If there is one thing anesthesiologists vehemently dispute, it is the reputation that anesthesia is a lifestyle choice--that working in anesthesia is "easy". I don't know when or why our specialty got this stigma, but anyone who actually administers anesthesia knows it is not true.
I'll always remember one particular candidate for our anesthesiology residency we interviewed while I was still a resident. He was an older applicant, switching over from Family Practice. He seemed real nice and intelligent. We asked him why he wanted to go into anesthesiology. Since we were just residents in the room, he must have felt he could speak frankly to us. He said that he had back pains from running around a busy office all day and thought anesthesiology would be much more relaxing and less stressful. He thought he wouldn't have to be on his feet as much. Stunned by his ill-informed opinion of what anesthesiology was about, we strenuously corrected his mistaken ideas of the work of anesthesiologists. We promptly reported this guy's attitude to our attendings. He didn't get a spot.
I can think of many medical fields that should have a reputation for being easy but usually aren't. How about Pathology? No live patient complaining about pain or nausea and vomiting in the middle of the night. No emergencies to attend to at 2:00 AM. Perhaps diagnostic Radiology could entice medical students who want an "easy" job. Sure you take calls in Radiology. But with the ubiquity of digital imaging, many radiologists now work from home, reviewing images at night from the comfort of their home computer. Plus they are one of the highest paying medical fields out there. Why aren't Hem/Onc or Allergy and Immunology written about in the same envious tone as Anesthesiology? These are fields where the doctors are rarely bothered at night. Yet people don't think about entering them because they are "easy".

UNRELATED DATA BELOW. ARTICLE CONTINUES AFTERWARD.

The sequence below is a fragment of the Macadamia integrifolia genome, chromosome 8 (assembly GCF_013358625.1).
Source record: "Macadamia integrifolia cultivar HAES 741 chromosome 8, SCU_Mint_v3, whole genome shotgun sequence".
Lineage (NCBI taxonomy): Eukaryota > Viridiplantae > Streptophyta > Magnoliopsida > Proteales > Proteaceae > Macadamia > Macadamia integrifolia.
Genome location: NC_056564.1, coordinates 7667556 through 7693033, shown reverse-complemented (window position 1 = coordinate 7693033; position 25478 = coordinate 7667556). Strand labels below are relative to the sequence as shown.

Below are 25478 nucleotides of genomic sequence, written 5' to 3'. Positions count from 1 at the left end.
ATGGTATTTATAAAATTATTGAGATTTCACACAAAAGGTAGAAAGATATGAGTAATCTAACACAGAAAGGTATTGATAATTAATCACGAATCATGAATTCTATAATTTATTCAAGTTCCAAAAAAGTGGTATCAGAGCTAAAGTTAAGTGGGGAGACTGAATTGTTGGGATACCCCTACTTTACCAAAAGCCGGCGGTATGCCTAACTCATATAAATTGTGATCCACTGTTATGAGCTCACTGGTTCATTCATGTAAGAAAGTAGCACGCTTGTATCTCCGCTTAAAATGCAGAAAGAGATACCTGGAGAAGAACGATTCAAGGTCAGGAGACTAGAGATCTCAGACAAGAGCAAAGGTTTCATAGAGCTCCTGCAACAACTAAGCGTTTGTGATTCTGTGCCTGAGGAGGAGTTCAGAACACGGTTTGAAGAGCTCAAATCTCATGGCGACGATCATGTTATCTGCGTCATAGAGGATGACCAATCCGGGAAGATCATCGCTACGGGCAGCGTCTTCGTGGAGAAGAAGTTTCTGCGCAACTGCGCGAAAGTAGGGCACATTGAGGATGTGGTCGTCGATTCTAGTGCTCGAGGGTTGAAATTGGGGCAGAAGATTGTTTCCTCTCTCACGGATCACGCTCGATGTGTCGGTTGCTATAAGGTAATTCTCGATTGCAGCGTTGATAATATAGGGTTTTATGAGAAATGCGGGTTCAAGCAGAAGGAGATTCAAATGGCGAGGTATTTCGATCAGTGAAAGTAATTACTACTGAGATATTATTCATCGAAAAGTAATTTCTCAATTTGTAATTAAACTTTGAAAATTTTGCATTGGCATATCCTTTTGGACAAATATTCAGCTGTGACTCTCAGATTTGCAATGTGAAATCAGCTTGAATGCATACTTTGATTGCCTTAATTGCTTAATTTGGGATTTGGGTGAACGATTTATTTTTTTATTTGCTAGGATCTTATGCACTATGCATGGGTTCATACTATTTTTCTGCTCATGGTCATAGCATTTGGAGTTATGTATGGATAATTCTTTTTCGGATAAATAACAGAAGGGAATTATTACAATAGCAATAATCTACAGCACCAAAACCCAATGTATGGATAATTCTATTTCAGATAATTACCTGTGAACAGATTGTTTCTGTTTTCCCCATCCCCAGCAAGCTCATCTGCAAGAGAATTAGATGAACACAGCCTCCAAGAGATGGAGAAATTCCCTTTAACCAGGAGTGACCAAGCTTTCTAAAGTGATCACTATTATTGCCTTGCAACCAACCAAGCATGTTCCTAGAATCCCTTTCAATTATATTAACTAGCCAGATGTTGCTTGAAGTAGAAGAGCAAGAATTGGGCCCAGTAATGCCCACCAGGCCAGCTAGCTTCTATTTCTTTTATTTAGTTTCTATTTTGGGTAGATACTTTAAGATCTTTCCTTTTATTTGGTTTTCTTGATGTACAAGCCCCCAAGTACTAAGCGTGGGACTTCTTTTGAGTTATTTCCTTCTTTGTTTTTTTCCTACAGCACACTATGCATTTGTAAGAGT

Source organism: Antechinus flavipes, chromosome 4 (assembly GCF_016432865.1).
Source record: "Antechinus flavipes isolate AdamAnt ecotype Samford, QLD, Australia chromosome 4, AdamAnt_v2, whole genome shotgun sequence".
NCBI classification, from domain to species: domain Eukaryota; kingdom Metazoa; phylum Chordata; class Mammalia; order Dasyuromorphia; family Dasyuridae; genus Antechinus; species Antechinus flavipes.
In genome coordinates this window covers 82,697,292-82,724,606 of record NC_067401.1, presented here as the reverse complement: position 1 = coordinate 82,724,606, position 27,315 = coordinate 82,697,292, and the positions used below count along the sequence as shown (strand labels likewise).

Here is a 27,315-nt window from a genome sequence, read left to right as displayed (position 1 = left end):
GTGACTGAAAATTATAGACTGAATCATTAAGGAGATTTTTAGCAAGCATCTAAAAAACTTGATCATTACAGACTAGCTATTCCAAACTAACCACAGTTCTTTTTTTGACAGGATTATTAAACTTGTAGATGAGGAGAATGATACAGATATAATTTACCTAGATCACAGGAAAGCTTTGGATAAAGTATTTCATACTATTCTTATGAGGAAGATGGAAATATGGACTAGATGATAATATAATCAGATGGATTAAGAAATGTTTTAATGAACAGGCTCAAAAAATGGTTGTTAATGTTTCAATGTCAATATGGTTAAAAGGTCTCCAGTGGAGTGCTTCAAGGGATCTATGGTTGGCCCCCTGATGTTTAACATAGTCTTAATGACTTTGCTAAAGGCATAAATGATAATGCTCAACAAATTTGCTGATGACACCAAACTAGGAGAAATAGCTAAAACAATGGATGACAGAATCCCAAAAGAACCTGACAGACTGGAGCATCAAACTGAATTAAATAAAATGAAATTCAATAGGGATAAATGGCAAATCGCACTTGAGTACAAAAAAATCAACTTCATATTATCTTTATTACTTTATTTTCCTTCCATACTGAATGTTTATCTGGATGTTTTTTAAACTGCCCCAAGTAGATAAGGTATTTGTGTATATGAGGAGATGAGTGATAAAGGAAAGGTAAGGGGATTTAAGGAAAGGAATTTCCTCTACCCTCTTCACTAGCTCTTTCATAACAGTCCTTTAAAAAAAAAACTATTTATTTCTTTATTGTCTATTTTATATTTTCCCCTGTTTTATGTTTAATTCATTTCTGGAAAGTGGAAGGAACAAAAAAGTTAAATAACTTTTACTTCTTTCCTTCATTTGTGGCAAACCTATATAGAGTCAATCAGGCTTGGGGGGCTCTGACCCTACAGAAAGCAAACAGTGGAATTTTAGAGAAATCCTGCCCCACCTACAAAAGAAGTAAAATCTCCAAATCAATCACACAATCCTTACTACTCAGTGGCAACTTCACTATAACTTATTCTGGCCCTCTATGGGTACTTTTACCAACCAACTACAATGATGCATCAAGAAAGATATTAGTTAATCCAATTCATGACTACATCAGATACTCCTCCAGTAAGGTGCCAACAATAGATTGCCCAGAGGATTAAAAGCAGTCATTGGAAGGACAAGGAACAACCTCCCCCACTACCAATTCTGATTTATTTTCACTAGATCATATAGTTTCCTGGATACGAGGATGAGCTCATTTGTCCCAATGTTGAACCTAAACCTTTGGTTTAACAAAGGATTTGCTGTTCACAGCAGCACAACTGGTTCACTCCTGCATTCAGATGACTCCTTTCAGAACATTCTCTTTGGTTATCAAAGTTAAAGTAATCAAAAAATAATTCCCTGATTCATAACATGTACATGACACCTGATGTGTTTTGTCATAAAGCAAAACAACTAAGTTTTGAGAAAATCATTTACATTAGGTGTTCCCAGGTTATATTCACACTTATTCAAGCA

For those who think Anesthesiology is a lifestyle field, let me tell you this. Our days are as busy as any surgeon's for the simple reason that surgeons need anesthesiologists in order for them to do their cases. So if a surgeon has a gun shot wound victim at 4:00 AM, the anesthesiologist also has a gun shot wound patient to take care of at 4:00 AM. If an obstetrician has to do a crash C-section for a decompensating fetus in Labor and Delivery, the anesthesiologist also has a crash C-section and sick infant to deal with at the same time. Anesthesiologists have advanced the quality of patient safety to such a degree that our work may look easy to those on the other side of the ether screen. But make no mistake, the patient's life is on the line every time we take a patient to the operating room. We take that responsibility very seriously. We work just as hard as any surgeon, probably because we are there to keep the patient alive when they are in the operating room. Our hours are no different from theirs. Nobody ever says surgeons have easy hours. Anesthesiologists don't either.